"We won't do just any script – it has to not reflect on the university campus badly. For instance, a drunken fraternity prank and stuff like that," she laughs. She does stress that her office tries to find a way to make it work whenever possible. What follows script and location approval is an intricate mesh of logistics meetings. Preparations like trailer parking, electricity, telephone lines, security and more must be made depending on where and when a film is shot, and even on what is occurring in the scene.
For example, a night "brawl" shot on university property needed the university's public safety department on hand for control; specifically, to prevent people coming out of nearby bars from misunderstanding the situation. "Of course – it's pretty obvious, but you have to take precautions to make sure that they knew this was an action sequence and not a real brawl to join," chuckles Doyle.
It's not surprising that the University leaves nothing to chance, and Doyle and her team put students and their safety and education ahead of everything. Indeed, it is a priority never to disrupt or cancel classes. Filmmakers must also agree to a number of procedures and guidelines. In most cases they must also pay fees that vary by location, and purchase daily permits that range from $1,000 to $2,000, depending on whether the film is independent or studio-backed.
Student-made films get a break - while they still require the logistics and scene clearance provided by the Film Office, they don't pay for fees or permits. Indeed, Doyle points out that one of the biggest reasons the university started accepting films is for the benefit of these film-oriented students. Many have even landed internships as production assistants and extras –simply because professional filmmakers often go to Doyle for workers. Doyle then contacts the School of Art and Design, the School of Music, and the School of Creative Studies, and makes the match.Off campus, on set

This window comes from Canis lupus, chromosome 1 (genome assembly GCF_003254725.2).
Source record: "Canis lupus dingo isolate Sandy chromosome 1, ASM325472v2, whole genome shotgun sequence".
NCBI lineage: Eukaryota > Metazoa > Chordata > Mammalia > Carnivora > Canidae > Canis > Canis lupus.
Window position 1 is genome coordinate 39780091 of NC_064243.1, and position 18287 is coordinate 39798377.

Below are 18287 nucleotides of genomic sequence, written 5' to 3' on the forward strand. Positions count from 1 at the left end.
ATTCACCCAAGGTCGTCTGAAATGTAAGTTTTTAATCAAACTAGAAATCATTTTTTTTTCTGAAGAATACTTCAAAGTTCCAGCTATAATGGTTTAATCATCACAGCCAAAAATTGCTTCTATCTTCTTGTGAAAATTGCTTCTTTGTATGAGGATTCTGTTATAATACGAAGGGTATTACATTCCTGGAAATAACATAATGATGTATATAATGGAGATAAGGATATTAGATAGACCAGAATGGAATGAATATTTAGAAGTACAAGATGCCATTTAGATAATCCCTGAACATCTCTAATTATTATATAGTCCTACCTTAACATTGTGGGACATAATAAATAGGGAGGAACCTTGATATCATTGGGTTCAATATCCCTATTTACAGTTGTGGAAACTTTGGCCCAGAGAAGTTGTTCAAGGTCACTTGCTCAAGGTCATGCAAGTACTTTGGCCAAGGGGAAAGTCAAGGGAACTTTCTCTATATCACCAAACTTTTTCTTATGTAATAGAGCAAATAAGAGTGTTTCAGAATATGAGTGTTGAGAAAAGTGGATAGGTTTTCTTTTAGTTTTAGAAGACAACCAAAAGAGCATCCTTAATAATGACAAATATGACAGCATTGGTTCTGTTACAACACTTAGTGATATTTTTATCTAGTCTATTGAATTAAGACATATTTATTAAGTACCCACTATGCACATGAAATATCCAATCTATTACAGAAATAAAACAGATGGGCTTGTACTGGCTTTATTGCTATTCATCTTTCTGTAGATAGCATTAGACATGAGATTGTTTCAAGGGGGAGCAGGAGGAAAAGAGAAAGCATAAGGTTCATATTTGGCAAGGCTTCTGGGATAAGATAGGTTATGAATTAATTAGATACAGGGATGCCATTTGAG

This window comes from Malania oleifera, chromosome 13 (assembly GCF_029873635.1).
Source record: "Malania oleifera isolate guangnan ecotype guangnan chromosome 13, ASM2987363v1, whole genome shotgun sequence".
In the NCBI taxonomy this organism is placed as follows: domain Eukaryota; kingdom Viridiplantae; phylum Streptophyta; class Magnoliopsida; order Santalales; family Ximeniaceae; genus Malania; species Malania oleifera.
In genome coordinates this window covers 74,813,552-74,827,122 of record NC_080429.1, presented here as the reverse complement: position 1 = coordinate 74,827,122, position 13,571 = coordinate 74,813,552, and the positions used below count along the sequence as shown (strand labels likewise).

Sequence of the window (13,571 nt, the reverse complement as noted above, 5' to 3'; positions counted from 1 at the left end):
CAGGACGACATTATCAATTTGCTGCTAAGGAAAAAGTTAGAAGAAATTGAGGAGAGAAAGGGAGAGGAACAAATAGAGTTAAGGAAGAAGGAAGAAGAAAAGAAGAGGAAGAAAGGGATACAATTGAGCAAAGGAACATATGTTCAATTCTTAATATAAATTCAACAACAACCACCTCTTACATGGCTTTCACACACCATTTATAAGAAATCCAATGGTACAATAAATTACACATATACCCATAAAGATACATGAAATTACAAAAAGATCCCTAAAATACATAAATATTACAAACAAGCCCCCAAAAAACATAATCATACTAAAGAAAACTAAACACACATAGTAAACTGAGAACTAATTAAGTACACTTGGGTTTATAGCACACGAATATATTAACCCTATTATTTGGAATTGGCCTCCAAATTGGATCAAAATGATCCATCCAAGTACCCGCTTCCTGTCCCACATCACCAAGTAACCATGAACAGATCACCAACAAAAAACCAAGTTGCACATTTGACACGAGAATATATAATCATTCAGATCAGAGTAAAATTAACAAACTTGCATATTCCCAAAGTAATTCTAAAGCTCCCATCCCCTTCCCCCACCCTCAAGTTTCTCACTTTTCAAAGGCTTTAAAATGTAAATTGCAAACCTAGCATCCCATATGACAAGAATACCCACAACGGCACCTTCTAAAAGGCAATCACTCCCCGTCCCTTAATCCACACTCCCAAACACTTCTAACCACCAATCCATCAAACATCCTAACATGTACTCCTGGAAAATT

If you want to find out if Ann Arbor has the locations you need, or where your crew of 50 is going to stay every night, Kay Seaser of the Ann Arbor Area Film Office
is your guide. Seaser acts as the logistical interface for prospective and existing film projects and the city of Ann Arbor. Like Doyle's university office, Seaser's department was founded in response to interest spurred by the 2008 tax incentives.
And it's a good thing they were prepared. Between May 2008 and the end of 2009, Seaser worked with 14 different film projects, 11 of which were feature films. Eight had major names connected with them.
Other Michigan communities have had to scramble when Hollywood came calling.
Being cooperative and facilitating the filmmaking process generates future business, says Seaser. "Often a location scout calls about our county because they have been referred by someone who was here last year."
But word-of-mouth is not Ann Arbor's only strategy. To educate filmmakers everywhere, Seaser's office has joined the major film association AFCI
(Association of Film Commissioners International), attends trade shows and places ads in Variety
magazine. "Our goal is to catch the attention of a filmmaker looking for something to fit their script, and to provide guidance as to where can they find, say, a school, a jail or a farmhouse. I then send them maps, photographs, and suggested locations."